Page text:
Feeling the mobility gap, Sunu Band to help blind and visually impaired

(Tech Xplore)—Wearables for the blind to improve their spatial awareness and navigation are always of interest and this month the Sunu Band is drawing keen interest among tech watchers for its capabilities.

Sunu is a technology company. Marco Trujillo, Cuauhtli Padilla and Fernando Albertorio are the founders.

Sunu is producing a smartwatch for the visually impaired, called Sunu Band. Think sonar and vibrations.

Namely, the device "uses a and subtle vibrations" said MIT Technology Review.

The band "emits a high-frequency ultrasound wave" that bounces off objects that the wearer encounters. "The band considers the strength of this reflection and produces a that's stronger or weaker depending on how close or far away the object is."

The band is now on special offer for $249.99 through the company's website and regular pricing will move it to $299.

A rechargeable battery provides 4 hours with continuous sonar use.

Dave Power, President, Perkins School for the Blind, said the band "may be the way that we navigate like bats navigate in the night."

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Nick Lavars, New Atlas explained: "This process of echolocation is the same way bats find their way around, shooting out sound waves and then judging how far away objects are by listening in to the echoes."

Range of ultrasonic proximity is given on the company site as 13 feet; it can navigate objects up to 13 feet (4 m) away. Its haptic feedback supports the person to independently navigate to an impressive degree, as vibrations help the person feel out the environment.

The closer an object—the stronger the reflected sound wave; the harder the vibration.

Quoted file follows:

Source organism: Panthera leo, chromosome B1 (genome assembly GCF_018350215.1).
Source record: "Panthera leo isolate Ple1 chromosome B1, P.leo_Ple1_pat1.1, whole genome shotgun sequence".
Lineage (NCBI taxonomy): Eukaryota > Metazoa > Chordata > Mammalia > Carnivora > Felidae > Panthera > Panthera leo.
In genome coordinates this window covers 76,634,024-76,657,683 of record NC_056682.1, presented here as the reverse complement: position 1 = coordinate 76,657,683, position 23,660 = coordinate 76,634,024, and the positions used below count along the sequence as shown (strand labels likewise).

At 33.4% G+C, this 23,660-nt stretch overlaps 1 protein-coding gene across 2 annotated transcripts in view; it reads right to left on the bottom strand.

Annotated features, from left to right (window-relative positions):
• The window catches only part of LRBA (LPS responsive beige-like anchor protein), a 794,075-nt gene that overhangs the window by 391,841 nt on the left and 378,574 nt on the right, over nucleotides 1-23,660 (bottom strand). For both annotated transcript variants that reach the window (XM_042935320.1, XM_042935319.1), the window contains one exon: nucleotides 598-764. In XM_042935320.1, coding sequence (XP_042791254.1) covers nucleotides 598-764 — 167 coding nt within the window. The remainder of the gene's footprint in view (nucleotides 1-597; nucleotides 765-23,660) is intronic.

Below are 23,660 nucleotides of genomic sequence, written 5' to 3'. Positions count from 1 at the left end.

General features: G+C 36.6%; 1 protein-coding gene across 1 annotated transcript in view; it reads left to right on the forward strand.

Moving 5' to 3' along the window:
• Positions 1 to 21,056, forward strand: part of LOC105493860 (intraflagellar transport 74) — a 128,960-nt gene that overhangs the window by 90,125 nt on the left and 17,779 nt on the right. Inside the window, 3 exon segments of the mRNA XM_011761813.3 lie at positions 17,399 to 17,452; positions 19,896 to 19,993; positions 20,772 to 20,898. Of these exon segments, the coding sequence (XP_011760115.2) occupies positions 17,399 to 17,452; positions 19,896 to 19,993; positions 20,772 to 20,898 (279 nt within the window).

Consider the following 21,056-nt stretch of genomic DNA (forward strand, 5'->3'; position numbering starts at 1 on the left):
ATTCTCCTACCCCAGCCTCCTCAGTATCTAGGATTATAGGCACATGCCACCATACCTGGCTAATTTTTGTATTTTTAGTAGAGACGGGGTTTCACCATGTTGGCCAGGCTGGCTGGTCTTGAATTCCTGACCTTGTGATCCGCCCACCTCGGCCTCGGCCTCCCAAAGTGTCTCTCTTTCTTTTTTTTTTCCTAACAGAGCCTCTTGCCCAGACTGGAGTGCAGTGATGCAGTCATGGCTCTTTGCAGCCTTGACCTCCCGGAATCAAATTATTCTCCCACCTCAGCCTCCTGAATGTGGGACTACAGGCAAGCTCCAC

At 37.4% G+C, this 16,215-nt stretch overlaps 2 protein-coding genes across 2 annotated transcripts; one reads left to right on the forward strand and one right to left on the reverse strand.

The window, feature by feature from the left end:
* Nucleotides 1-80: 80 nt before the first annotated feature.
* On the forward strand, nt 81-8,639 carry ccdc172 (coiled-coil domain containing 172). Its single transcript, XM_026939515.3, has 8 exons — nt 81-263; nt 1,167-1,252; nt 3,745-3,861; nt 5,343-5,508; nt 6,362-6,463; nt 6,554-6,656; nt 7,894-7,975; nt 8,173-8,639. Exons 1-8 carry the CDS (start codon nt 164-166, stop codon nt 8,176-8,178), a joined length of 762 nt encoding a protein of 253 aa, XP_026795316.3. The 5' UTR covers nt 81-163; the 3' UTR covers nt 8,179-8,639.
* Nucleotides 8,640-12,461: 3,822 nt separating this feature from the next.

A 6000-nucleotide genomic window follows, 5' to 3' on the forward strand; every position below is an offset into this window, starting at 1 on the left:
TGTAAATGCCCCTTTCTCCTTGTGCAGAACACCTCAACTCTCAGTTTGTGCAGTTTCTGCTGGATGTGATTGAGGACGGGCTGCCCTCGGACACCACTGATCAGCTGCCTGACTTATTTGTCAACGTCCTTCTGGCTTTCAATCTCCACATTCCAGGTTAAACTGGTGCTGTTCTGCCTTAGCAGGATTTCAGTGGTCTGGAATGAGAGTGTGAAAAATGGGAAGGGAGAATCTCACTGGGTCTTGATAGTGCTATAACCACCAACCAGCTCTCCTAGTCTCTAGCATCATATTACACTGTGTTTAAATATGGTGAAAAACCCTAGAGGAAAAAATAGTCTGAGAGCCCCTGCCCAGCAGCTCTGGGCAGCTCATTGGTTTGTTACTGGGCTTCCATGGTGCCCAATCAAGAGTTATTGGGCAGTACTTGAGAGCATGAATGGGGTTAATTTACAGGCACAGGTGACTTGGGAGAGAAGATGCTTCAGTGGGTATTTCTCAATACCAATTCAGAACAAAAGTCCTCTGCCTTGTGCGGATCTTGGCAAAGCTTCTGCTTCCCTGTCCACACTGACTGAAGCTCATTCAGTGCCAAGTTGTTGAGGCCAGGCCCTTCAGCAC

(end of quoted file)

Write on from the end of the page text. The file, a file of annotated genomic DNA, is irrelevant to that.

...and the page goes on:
Albertorio, a Sunu cofounder, is legally blind. Rachel Metz in MIT Technology Review wrote about her experience in walking around streets with Albertorio.

"I feel much more confident moving around these spaces where normally, instead of walking faster, I'd be like, 'Uh, where am I going?'" Albertorio said in her article.

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Sunu's products were tested and certified, and meet the necessary electrical, radiative emissions and safety requirements for the FCC and CE.

The Sunu Band site, though, provides a detailed list of what the band is not intended for, as safety precautions. For example, the Sunu Band is not to be used for detecting stairways and slippery surfaces. One cannot rely on the Band to cross streets or any intersection where there is vehicular traffic.

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They also advise people about the sonar sensor. They note that "Interference make the Sunu Band vibrate continuously and it may become unresponsive." If experiencing this interference, they advise to stop use until in an area free from interference.

Also, they noted, the Sunu Band is not waterproof. "If the device is wet, please allow it to dry before continuing use."

Nonetheless, Rachel Metz in MIT Technology Review explored just how useful this device might be.

She wrote about what she observed in talking a walk with Albertorio. "He had no problem avoiding all kinds of things, from big concrete planters to hanging branches ... He showed me how he could use the band to sense doorways by spotting gaps between vibrations that signified the different sides of the structure."

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Metz tried the band herself. She said she was "surprised by how sensitive and responsive it was to pedestrians, pulsing more urgently as they moved toward me and then more softly as they passed."

It is estimated that about 1.3 million people in the U.S. are legally blind, said National Federation of the Blind.

Legal blindness refers to central visual acuity of 20/200 or less in the better eye with the best possible correction, or a visual field of 20 degrees or less, they have stated. As many as 10 million Americans are estimated as blind or visually impaired.

Explore further: Exploring the potential of human echolocation

More information: www.sunu.io/

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